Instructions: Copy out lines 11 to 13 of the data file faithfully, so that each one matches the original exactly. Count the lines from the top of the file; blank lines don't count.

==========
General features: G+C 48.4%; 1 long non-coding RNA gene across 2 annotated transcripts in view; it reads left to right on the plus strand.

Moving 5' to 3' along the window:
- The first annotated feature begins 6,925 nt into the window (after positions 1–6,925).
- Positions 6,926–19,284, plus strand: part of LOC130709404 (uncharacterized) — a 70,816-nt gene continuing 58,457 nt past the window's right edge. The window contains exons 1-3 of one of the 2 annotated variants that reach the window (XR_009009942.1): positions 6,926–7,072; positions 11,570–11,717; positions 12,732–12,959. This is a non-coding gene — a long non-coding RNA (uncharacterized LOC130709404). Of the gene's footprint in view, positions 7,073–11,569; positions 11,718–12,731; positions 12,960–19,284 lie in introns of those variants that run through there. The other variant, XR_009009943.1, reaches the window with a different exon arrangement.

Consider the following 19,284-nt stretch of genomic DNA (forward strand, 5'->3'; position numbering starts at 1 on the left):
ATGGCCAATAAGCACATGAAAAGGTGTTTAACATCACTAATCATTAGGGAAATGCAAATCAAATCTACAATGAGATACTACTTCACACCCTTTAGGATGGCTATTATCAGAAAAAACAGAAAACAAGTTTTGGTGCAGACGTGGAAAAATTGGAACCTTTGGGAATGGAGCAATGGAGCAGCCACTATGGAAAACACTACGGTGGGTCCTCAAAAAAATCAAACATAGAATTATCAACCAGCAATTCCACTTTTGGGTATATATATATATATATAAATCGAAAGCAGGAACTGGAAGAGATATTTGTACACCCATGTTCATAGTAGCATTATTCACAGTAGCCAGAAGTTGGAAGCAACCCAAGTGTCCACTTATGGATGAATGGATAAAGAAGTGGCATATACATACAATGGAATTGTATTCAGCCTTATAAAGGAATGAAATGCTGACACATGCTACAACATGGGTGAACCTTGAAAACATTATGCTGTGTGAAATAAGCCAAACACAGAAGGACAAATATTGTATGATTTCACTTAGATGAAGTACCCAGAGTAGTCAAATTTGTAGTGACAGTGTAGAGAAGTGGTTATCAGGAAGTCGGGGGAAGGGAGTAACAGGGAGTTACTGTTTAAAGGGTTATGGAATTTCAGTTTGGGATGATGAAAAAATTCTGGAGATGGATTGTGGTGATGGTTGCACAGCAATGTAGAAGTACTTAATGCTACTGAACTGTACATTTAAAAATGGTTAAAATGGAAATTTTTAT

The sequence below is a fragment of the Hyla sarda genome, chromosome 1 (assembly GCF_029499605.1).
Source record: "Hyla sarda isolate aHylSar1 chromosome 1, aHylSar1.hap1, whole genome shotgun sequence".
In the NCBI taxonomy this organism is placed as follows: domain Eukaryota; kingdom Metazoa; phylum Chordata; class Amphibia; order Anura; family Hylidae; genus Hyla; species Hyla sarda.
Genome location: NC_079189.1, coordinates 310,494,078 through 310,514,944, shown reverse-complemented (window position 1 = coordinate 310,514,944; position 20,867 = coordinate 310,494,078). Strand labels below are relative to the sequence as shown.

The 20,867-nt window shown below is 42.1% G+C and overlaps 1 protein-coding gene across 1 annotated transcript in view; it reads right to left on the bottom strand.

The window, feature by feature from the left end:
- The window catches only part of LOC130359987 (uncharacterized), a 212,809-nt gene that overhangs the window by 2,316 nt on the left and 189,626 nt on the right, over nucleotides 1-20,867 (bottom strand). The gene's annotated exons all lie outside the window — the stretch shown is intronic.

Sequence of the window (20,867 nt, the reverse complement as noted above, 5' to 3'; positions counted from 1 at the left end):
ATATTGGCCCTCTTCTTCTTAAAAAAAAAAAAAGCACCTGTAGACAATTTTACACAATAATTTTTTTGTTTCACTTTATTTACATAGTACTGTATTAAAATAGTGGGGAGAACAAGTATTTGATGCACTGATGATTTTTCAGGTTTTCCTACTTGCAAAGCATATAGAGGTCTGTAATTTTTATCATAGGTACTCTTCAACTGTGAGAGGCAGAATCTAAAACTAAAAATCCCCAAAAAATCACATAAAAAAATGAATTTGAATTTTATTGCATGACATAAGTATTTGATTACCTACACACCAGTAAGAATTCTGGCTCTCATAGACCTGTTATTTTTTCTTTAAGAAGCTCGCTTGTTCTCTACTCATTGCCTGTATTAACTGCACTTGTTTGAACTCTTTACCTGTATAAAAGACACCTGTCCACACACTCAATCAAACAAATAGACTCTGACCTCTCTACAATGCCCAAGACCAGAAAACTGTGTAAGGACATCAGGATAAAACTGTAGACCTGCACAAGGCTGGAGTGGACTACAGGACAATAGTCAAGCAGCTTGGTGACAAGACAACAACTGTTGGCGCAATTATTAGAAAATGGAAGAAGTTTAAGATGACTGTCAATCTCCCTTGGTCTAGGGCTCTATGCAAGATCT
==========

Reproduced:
The 20,867-nt window shown below is 42.1% G+C and overlaps 1 protein-coding gene across 1 annotated transcript in view; it reads right to left on the bottom strand.

The window, feature by feature from the left end:
- The window catches only part of LOC130359987 (uncharacterized), a 212,809-nt gene that overhangs the window by 2,316 nt on the left and 189,626 nt on the right, over nucleotides 1-20,867 (bottom strand). The gene's annotated exons all lie outside the window — the stretch shown is intronic.